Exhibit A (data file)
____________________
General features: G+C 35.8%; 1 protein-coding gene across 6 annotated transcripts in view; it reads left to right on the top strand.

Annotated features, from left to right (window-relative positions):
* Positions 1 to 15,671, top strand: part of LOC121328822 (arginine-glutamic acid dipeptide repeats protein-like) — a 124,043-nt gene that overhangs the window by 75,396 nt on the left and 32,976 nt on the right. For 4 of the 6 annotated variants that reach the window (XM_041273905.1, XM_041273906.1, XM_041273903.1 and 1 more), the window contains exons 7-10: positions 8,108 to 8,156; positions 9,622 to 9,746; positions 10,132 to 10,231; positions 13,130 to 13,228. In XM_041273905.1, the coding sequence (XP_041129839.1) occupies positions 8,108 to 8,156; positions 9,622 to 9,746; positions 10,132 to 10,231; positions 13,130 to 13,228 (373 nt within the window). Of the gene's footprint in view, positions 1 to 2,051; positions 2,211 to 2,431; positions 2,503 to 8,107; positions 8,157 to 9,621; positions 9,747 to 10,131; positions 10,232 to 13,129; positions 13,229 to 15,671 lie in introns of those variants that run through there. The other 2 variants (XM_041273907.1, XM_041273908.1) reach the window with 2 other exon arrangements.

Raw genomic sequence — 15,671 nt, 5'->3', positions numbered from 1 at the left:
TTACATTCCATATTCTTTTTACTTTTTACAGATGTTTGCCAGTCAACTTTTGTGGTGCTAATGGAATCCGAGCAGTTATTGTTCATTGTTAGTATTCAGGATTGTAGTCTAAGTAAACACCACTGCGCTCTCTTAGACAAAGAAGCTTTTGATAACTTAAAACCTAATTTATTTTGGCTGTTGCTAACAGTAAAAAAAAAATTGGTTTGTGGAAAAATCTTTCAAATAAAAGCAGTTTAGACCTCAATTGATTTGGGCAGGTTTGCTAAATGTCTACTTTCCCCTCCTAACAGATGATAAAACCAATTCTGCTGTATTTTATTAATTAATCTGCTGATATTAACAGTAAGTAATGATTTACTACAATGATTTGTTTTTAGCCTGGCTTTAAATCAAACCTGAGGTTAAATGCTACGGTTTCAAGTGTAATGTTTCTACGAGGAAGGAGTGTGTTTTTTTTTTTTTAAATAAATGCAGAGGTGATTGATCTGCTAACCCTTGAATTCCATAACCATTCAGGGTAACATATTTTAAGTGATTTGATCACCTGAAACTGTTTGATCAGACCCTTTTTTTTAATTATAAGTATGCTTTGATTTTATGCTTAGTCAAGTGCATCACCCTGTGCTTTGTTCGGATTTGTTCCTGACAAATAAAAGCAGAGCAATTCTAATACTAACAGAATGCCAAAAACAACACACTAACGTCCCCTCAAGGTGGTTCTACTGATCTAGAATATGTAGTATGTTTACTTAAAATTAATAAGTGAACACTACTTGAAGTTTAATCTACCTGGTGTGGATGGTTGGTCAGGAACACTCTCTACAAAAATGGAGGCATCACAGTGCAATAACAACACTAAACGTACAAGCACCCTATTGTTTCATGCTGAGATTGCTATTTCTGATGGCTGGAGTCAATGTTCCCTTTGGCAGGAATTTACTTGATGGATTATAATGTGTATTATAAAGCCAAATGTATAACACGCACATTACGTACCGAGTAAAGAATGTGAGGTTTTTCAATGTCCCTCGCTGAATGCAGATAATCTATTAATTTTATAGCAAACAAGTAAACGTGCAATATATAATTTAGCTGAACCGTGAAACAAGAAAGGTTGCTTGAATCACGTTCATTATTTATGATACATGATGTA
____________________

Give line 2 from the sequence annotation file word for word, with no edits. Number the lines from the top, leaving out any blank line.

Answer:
Annotated features, from left to right (window-relative positions):